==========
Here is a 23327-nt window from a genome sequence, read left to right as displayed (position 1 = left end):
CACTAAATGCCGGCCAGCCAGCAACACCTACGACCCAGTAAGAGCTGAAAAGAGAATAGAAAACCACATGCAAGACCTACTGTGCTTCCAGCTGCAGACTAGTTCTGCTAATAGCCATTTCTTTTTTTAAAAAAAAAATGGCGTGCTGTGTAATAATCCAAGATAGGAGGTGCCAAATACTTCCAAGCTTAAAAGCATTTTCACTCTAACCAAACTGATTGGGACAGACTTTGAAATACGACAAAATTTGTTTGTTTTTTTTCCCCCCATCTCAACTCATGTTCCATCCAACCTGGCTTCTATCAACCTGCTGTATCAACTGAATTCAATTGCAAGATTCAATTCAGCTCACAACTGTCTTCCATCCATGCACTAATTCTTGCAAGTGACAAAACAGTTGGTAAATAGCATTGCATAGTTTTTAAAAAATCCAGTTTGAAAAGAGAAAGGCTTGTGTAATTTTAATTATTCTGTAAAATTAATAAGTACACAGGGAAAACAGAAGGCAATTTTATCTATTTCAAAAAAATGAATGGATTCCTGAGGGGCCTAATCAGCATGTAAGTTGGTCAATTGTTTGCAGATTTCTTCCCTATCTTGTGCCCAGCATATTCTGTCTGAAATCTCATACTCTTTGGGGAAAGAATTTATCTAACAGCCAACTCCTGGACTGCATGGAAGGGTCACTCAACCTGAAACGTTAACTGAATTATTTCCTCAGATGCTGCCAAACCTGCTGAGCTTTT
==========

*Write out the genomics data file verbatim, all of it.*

Here is a 23327-nt window from a genome sequence, read left to right as displayed (position 1 = left end):
CACTAAATGCCGGCCAGCCAGCAACACCTACGACCCAGTAAGAGCTGAAAAGAGAATAGAAAACCACATGCAAGACCTACTGTGCTTCCAGCTGCAGACTAGTTCTGCTAATAGCCATTTCTTTTTTTAAAAAAAAAATGGCGTGCTGTGTAATAATCCAAGATAGGAGGTGCCAAATACTTCCAAGCTTAAAAGCATTTTCACTCTAACCAAACTGATTGGGACAGACTTTGAAATACGACAAAATTTGTTTGTTTTTTTTCCCCCCATCTCAACTCATGTTCCATCCAACCTGGCTTCTATCAACCTGCTGTATCAACTGAATTCAATTGCAAGATTCAATTCAGCTCACAACTGTCTTCCATCCATGCACTAATTCTTGCAAGTGACAAAACAGTTGGTAAATAGCATTGCATAGTTTTTAAAAAATCCAGTTTGAAAAGAGAAAGGCTTGTGTAATTTTAATTATTCTGTAAAATTAATAAGTACACAGGGAAAACAGAAGGCAATTTTATCTATTTCAAAAAAATGAATGGATTCCTGAGGGGCCTAATCAGCATGTAAGTTGGTCAATTGTTTGCAGATTTCTTCCCTATCTTGTGCCCAGCATATTCTGTCTGAAATCTCATACTCTTTGGGGAAAGAATTTATCTAACAGCCAACTCCTGGACTGCATGGAAGGGTCACTCAACCTGAAACGTTAACTGAATTATTTCCTCAGATGCTGCCAAACCTGCTGAGCTTTT